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Palestinians remember Peres as ‘mastermind of occupation’ and tweet Abbas-Netanyahu handshake as betrayal

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More than 80 world leaders attended Shimon Peres’ funeral yesterday in Jerusalem, hearing addresses from President Barack Obama and former president Bill Clinton on Peres’s efforts to achieve a lasting agreement with the Palestinians. But though he was praised as Israel’s ambassador of peace, absent were Palestinian leaders in Israel’s government. They remembered the statesman as the statesman who “masterminded the occupation and settlement-building,” in the West Bank and Gaza.

Ayman Odeh, head of the Joint List in Israel, explained why the third largest political party in Israel would not attend over a series of tweets Thursday.

“The memory of Peres in the Arab public is different from the narrative discussed in recent days and I realize complex messages such as this are difficult to hear the moment after someone’s death,” Odeh began.

He then injected a note of praise.  

“Thanks to Peres, in the 90s there were two positive and important points in the peace process, building a partnership with representatives of the Arab public, after which 90% of the Arab population voted for him [Peres],” Odeh said, referencing the period where Peres was minister of foreign affairs and oversaw secret talks that led to the signing of the Oslo Peace Accords.

Peres would go on to win the Nobel Peace Prize in 1994, shared with Israeli Prime Minister Yitzhak Rabin and Palestinian President Yasser Arafat. Together they iconized the moment with a handshake on the White House lawn. That moment was replayed throughout eulogies at the funeral, and Peres was characterized as a champion in contrast to hawkish rivals in the Israeli government.

President Obama said, “he believed that the Zionist idea would be best protected when Palestinians, too, had a state of their own. Of course, we gather here in the knowledge that Shimon never saw his dream of peace fulfilled.”

“Critics would often claim,” President Clinton said at the burial of Peres, “he was a naive overly optimistic dreamer. They were only wrong about the naive part, he knew exactly what he was doing in being overly optimistic.”

Meantime, the decision by the Joint List not to attend the funeral was attacked by the American Jewish Committee:

But Palestinians view Peres as a man of broken promises. Oslo was supposed to produce a permanent settlement by 1999, but it failed to do so, and in 2000, the second Intifada erupted, and Peres was a minister in the Ariel Sharon government when it invaded the West Bank in 2002. Even the committee that awarded Peres’s Nobel Prize spoke openly about wanting to—but being unable to—revoke his award due to his support of military operations in the West Bank.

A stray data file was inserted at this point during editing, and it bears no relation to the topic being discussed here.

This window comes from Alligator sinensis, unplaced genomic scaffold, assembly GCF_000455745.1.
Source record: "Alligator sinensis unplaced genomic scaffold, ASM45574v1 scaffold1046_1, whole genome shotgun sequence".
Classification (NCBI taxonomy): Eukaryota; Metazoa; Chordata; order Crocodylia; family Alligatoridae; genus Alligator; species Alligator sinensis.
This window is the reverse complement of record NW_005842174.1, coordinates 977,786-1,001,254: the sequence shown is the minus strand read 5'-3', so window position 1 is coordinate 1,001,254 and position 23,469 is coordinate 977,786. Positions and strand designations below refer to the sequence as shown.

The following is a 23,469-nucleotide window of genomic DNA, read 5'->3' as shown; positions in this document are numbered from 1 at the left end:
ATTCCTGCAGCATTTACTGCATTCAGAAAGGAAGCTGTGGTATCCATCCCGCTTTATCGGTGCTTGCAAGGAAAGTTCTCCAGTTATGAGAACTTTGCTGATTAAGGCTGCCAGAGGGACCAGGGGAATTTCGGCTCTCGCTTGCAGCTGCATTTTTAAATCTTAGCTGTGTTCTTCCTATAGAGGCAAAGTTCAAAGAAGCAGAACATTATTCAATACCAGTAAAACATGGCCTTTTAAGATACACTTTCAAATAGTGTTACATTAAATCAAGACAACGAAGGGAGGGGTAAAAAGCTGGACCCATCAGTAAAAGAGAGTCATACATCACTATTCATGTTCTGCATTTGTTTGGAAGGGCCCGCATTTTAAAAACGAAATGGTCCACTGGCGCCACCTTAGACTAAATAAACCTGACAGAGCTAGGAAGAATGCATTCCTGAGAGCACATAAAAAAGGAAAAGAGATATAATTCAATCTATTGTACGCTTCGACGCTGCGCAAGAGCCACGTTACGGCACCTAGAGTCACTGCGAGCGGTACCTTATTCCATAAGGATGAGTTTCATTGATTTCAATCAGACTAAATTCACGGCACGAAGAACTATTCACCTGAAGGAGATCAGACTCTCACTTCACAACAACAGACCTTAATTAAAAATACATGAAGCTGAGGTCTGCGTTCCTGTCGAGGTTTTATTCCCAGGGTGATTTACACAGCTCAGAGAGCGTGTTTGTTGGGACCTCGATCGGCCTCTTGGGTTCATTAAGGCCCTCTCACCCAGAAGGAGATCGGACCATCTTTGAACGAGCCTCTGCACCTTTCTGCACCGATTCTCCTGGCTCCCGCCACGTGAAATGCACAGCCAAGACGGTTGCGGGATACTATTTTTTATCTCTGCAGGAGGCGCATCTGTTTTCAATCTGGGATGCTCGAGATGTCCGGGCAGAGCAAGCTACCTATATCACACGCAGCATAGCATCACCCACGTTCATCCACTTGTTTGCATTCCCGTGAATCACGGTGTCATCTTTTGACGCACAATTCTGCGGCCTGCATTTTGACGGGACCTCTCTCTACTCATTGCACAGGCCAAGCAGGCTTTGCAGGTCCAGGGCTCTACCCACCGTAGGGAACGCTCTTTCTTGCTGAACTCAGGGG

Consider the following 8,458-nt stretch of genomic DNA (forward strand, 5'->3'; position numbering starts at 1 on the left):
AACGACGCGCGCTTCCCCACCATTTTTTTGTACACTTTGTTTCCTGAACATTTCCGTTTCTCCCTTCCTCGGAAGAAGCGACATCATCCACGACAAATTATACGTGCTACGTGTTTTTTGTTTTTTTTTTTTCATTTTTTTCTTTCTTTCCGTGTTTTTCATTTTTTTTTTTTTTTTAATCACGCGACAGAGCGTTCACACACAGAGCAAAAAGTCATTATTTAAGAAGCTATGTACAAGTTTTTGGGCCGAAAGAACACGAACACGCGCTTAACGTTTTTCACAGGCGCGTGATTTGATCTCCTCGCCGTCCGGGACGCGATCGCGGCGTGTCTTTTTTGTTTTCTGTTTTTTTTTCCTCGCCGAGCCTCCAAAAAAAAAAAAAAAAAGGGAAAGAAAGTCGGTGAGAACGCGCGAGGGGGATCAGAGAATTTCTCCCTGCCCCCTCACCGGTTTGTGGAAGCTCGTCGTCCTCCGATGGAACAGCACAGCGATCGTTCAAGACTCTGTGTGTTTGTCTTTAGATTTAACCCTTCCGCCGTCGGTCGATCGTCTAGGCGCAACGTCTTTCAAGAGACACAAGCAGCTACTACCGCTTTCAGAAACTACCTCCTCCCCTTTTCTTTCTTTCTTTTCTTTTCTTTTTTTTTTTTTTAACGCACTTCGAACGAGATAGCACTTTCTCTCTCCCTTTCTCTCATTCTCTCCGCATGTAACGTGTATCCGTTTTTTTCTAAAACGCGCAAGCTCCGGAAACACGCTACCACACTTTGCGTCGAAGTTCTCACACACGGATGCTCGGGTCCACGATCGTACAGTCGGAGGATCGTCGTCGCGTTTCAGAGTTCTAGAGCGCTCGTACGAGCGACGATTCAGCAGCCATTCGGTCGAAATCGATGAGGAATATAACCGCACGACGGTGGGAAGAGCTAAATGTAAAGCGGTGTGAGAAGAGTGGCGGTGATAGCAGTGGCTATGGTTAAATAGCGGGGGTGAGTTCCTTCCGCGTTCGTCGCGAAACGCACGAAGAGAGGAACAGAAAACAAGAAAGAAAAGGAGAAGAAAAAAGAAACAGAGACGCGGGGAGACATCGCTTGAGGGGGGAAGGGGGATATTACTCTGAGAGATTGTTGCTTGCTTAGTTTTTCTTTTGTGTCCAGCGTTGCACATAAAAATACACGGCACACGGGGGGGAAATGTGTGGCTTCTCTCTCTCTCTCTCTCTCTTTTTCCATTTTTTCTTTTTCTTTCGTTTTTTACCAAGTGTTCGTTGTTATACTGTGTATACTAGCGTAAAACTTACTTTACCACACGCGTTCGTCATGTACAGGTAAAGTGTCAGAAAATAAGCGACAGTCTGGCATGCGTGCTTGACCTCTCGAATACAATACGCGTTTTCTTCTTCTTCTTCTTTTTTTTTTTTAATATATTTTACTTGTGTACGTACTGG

“[H]e masterminded the occupation and settlement-building, brought nuclear weapons to the Middle East, and unfortunately also as a president, he chose to support Netanyahu and his policies,” Odeh said.

“He was the nice face of the occupation,” one official told Mondoweiss, asking not to be named.

However, as in other issues facing Palestinians, there was no unity among leaders over the Peres funeral.

Palestinian President Mahmoud Abbas did not boycott of the funeral. He asked to come and was granted special permission to enter Jerusalem for the day. Upon arrival, Abbas and Israel’s Netanyahu shared a handshake that was recorded and televised. And so, in his passing, Peres was once again responsible for an infamous gesture between Israeli and Palestinian leaders.

The Palestinian public was not keen on Abbas’s handshake. Palestinians used the hashtag “Condolences to Peres is a betrayal” to sear the president. That hashtag trended. In 1993, the handshake on the White House lawn signalled an independent Palestinian state. Today, those hopes are dashed after more than 20 years of gridlock on the sovereignty promise. 

None of this tone was reflected in speeches yesterday afternoon. Although many touched on Peres’s mixed legacy, coverage focused on the political battles inside Israel. Here Peres was an outlier. He was celebrated as one of those rare leaders who received approval from both camps.

“Shimon made a monumental contribution to guaranteeing our capacity to defend ourselves for generations,” Netanyahu said. “And for that he will have the gratitude of generations. At the same time, he made every effort throughout his adult life to achieve peace with our neighbors.”

“For both of us, the State of Israel could never be taken for granted,” said Israel’s President Reuven Rivlin, “However, with much thanks to you Shimon, for our sons and daughters, for our friends – and yes for our opponents – the State of Israel is an indisputable fact.”

Allison Deger
About Allison Deger

Allison Deger is the Assistant Editor of Follow her on twitter at @allissoncd.

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One Response

  1. Brewer
    October 2, 2016, 1:07 am

    When the world heard that Shimon Peres had died, it shouted “Peacemaker!” But when I heard that Peres was dead, I thought of blood and fire and slaughter.

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